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Today, it came to pass. Five years after the breakout of House of Cards, a decade or so into the era of “prestige television,” and a season or two into the decline of Game of Thrones, Netflix is finally the king of television. The streaming giant beat out HBO with 112 Emmy nominations, besting the cable network’s 108 and ending its 17-year streak of getting the most Television Academy nods.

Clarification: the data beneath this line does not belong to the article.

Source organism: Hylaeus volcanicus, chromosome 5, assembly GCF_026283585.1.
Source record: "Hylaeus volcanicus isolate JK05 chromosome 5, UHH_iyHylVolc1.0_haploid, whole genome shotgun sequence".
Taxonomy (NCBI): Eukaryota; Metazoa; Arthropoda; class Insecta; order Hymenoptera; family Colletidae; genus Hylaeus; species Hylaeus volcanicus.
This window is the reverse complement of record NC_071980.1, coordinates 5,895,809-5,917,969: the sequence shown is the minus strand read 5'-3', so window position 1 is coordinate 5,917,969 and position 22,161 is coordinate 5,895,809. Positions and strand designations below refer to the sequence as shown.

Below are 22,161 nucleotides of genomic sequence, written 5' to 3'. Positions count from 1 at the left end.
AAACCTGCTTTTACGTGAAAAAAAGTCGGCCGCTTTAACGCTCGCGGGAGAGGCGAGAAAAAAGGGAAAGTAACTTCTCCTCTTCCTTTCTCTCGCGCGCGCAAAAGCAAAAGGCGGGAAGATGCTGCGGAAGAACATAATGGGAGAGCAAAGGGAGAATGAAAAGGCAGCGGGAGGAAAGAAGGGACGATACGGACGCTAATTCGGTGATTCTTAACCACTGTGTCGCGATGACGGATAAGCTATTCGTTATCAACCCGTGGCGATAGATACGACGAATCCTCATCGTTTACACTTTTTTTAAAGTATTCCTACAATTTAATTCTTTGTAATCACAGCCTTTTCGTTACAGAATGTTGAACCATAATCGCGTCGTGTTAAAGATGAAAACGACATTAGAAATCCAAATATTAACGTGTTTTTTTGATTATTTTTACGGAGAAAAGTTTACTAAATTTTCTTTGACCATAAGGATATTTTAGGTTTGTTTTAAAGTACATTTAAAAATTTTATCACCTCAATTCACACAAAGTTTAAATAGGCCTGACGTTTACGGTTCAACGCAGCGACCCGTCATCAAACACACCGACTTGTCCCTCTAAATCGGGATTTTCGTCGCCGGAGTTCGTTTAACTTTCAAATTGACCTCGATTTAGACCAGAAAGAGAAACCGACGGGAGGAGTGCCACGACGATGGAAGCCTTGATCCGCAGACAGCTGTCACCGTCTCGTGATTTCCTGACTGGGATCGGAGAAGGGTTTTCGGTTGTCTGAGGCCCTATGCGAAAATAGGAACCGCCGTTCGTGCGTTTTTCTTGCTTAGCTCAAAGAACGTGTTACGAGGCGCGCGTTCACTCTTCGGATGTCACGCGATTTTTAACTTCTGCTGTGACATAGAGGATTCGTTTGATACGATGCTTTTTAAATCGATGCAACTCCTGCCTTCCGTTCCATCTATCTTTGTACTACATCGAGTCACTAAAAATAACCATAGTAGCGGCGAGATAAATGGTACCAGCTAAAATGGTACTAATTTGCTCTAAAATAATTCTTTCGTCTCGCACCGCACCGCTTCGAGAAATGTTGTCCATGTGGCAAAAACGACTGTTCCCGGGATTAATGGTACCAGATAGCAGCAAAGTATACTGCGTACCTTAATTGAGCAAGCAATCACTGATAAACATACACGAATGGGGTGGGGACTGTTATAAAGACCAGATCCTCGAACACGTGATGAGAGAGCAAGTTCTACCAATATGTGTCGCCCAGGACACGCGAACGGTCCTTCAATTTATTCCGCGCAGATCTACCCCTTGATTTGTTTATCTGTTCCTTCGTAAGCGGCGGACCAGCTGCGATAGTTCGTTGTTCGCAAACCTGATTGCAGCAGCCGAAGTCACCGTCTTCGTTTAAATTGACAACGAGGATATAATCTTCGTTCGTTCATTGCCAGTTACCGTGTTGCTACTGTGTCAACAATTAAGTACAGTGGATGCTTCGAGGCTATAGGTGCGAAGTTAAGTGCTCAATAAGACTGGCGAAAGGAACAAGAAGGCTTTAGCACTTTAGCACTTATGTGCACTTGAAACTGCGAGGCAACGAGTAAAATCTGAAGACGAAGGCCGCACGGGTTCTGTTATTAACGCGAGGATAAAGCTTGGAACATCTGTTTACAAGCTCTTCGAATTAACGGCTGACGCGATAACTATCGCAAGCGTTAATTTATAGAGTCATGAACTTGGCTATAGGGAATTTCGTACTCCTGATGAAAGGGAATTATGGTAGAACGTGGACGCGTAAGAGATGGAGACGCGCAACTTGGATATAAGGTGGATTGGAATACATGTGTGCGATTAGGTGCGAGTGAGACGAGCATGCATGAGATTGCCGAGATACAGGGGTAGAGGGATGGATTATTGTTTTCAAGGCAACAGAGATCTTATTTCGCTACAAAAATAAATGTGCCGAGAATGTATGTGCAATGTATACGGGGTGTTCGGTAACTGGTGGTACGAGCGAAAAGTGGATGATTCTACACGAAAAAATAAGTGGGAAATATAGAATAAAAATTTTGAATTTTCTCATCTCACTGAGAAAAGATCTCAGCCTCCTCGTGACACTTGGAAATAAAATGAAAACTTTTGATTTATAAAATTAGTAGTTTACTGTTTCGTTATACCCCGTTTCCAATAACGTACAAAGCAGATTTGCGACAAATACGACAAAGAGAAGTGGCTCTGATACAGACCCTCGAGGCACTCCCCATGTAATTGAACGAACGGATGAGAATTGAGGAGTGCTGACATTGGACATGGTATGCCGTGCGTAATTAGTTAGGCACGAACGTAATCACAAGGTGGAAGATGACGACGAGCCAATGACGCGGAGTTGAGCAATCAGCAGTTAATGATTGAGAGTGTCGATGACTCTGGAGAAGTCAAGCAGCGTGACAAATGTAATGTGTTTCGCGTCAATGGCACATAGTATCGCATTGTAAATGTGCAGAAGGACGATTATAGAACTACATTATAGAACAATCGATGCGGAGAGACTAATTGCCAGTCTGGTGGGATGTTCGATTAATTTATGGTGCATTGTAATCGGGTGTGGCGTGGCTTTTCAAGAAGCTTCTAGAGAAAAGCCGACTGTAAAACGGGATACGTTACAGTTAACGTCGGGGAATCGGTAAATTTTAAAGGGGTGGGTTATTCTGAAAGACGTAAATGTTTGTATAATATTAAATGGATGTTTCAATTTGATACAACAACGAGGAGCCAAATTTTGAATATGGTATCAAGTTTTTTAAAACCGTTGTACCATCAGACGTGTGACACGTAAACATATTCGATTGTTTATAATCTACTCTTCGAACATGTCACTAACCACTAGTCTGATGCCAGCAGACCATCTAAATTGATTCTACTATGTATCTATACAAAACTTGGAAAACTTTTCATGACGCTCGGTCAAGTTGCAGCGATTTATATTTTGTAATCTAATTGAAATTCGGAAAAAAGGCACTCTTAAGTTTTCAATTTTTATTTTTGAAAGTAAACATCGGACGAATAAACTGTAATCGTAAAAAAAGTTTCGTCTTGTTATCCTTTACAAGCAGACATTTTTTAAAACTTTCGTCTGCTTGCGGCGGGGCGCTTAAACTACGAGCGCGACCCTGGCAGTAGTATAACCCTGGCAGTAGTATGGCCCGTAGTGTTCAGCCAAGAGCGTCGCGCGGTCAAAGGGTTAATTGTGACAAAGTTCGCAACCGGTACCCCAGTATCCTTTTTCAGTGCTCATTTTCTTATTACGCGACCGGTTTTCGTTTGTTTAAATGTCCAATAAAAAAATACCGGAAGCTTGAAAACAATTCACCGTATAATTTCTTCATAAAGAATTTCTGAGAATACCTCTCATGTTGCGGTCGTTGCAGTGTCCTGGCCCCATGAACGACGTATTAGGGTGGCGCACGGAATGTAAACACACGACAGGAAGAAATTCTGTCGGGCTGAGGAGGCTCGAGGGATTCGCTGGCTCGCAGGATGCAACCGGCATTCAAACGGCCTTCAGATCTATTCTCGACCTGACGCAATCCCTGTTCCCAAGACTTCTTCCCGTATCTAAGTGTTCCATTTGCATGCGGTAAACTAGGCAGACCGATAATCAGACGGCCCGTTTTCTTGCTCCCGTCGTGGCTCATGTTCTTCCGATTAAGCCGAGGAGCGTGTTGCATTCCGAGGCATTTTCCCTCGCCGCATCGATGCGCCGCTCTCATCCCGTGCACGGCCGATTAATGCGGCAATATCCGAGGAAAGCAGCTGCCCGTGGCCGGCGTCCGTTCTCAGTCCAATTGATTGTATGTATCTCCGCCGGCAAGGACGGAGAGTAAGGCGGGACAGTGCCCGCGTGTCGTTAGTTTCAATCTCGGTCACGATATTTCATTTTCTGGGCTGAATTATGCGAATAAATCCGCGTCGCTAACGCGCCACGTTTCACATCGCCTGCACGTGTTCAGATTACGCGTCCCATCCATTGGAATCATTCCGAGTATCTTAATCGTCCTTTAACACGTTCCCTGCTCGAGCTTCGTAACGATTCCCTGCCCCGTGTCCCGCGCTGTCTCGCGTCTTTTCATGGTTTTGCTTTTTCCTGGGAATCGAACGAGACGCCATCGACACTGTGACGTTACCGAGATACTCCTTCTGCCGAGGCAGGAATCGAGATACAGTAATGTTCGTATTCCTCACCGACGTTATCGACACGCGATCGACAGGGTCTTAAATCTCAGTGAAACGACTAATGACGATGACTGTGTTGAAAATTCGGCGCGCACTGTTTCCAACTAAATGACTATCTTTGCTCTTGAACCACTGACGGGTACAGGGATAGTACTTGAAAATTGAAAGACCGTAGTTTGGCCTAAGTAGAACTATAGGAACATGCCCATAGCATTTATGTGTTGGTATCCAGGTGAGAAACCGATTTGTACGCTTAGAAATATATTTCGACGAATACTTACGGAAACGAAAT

It feels like it happened quickly, but it was also a long time coming. Every year since 2013, when Netflix gained entry into the ranks of prestige television by earning a now-meager-seeming 14 nominations for its original programming, the service’s ascent has been written on the wall. Year over year, it’s pumped more and more cash into new programming (reports indicate Netflix could drop anywhere from $8 billion to $13 billion on content this year, way more than HBO). As it’s done so, Netflix has been able to cast a huge net, pulling in viewers with big, expensive shows like The Crown, which earned 13 nominations today, and cult-y surprise hits like Stranger Things, which nabbed 12. (Other Netflix nominees included GLOW, Ozark, Queer Eye, Black Mirror, and Grace and Frankie.)